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Walking into Oxon Hill Manor for the black-tie reception of the “Black Women’s History Month Art Showcase: Woke Beingness” on April 14 was about more than the fabulous work by the artists, it was about their stories — and the importance of Black women in curating, developing, revealing, celebrating, maintaining, teaching and cherishing cultural narratives.
“We’re here to let people know who Black women artists are and what their role and responsibility is to keep this culture,” exhibit curator and celebrated artist Cheryl D. Edwards told The Informer. “Artists create from their interior. And they are Black women and I wanted it to be intergenerational because we are, many times, unheard and unseen.”
Edwards was inspired by the definitions of “woke” and “beingness,” when creating the exhibit’s title.
“Woke is an adjective meaning ‘alert to racial prejudice and discrimination.’ While the term ‘beingness’ is a noun defined as ‘the quality, state, or condition of a way of life.’ African American women artists have historically had to encounter, confront and negotiate the terms of their artistic practice. Black women artists have generally created art which exudes beauty, strength, wisdom and love,” Edwards explained in her curatorial notes, noting each artist embodies all of the aforementioned qualities.
Although her curatorial research and work provided the artists, Edwards credits the brainstorming of Tristan Colding, program specialist with Maryland National Capital Park and Planning Commission (MNCPPC), for the exhibit to get on its feet.
Colding was inspired by an initiative in Atlanta, Georgia, declaring April as Black Women’s History Month. The program specialist wanted to bring that same energy to the arts and people of Prince George’s County.
“We’re here celebrating Black Women’s History Month. We’re here celebrating Black women artists in Prince George’s County and the surrounding areas in Maryland, D.C. and Virginia,” Colding said with enthusiasm.
Artists in the online Prince George’s Park “Art Auction,” until mid-May, include: Michelle Talibah, Adjoa Burrowes, Claudia “Aziza” Gibson-Hunter, Melanie Royster, Katherine Tompson, lauded quilter and multimedia artist Faith Ringgold, and Edwards, the exhibit’s curator.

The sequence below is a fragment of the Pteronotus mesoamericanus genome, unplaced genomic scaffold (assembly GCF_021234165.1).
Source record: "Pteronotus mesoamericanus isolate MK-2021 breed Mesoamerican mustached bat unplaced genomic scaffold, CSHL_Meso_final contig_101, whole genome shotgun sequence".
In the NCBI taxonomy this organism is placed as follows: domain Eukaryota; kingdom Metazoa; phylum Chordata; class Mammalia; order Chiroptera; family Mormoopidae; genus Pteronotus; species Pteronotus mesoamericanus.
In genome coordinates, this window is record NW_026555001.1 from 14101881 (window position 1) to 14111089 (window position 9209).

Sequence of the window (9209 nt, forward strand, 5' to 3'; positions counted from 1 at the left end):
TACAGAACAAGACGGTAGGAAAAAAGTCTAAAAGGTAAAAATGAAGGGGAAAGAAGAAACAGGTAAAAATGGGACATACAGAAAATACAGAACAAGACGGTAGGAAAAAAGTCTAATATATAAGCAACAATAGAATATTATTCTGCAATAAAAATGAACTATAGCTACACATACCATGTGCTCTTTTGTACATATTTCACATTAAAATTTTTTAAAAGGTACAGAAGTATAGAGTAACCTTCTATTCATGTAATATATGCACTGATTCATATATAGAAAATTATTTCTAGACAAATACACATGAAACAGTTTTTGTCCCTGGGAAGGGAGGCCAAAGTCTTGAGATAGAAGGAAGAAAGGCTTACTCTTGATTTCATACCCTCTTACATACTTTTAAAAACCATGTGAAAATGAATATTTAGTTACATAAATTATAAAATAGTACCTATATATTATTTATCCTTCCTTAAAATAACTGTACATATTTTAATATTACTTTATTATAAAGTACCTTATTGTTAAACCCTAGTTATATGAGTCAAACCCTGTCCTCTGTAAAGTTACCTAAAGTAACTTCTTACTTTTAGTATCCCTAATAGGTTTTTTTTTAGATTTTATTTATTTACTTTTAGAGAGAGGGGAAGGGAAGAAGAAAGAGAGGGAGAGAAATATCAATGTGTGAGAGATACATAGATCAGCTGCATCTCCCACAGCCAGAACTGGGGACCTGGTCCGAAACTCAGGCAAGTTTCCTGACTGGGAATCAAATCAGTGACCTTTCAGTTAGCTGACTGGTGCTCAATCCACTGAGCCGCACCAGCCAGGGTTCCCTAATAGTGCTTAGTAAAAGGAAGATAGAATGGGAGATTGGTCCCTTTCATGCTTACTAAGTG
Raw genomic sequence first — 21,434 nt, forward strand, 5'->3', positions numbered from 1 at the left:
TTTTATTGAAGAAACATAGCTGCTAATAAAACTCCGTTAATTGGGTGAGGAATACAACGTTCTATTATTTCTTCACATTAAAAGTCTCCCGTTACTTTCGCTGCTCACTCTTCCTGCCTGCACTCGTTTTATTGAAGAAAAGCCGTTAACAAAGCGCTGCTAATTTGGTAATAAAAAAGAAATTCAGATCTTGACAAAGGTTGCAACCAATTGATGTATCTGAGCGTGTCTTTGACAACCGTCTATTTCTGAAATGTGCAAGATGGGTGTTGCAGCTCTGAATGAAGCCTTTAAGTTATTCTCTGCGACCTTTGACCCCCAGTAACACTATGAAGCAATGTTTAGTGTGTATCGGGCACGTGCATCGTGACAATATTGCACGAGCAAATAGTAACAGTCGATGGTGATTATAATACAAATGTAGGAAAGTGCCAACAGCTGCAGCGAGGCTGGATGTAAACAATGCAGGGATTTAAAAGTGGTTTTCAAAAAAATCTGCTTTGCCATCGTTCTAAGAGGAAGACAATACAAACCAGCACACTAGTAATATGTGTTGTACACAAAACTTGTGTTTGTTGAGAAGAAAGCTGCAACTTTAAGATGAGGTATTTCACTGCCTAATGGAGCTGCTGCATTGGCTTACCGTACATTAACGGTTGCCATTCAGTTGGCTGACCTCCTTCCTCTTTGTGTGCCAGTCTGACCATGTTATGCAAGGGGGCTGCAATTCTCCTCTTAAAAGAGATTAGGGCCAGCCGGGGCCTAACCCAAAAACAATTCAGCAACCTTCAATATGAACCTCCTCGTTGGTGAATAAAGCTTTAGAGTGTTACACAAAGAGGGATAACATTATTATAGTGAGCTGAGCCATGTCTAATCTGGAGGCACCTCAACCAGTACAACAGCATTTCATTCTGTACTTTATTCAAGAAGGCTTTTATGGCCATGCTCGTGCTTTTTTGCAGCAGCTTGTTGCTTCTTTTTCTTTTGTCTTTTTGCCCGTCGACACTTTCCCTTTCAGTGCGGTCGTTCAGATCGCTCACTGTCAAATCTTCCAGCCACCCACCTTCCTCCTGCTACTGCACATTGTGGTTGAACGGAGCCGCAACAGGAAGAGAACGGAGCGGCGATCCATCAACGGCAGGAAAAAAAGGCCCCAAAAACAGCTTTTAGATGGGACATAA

“I wanted to be a part of [this exhibit] because I feel like it’s important that we put ourselves out there and we have to share our message with the people and I think through exhibitions, you’re able to share the messages in your work with others,” Burrowes, a visual artist who specializes in printmaking, told The Informer. “The fact that Black women in America, we tend to be overlooked. … It’s about time that we get our due.”
Burrowes, 66, included pieces from her series “Winds of Change.”
“During the pandemic, it seemed like something turned and people started questioning a lot of stuff. And it’s still happening. We’re still questioning and still trying to make people understand what our experience is in America,” said the Chicago native who now lives in Northern Virginia. “So my challenge as an artist is, ‘How do you deal with all that phenomena in a visual way and how do you deal with it in a nonrepresentational way? How do you deal with it with line and shape and value and tone? How do you create this concept of change? So I try to do that with the lines, try to create a certain dynamism, to make you feel like things are moving. That was my objective.”
With their artwork on display and for purchase, the evening celebrated the women with delectable food treats, an open wine bar featuring selections from the McBride Sisters’ “Black Girl Magic,” collection, and speeches about and by the featured artists. The captivating art heightened the beauty of the Oxon Hill Manor, which features fancy furniture in several multipurpose rooms and beautiful outdoor spaces.
“It’s just been a pleasure to see someone who has been so supportive of arts through the generations. And that’s what I’m so appreciative of,” Cecile Tolliver told The Informer, talking about Edwards. “And then to have this exhibit in such a glorious, glamorous place. People do not really know the gem that they have in this Oxon Hill Manor here.”
“And so thank you,” Tolliver continued, turning to Edwards. “I’m so appreciative of what you’re doing for Black women.
For more information on the exhibit and to purchase artwork, go to www.pgparks.com.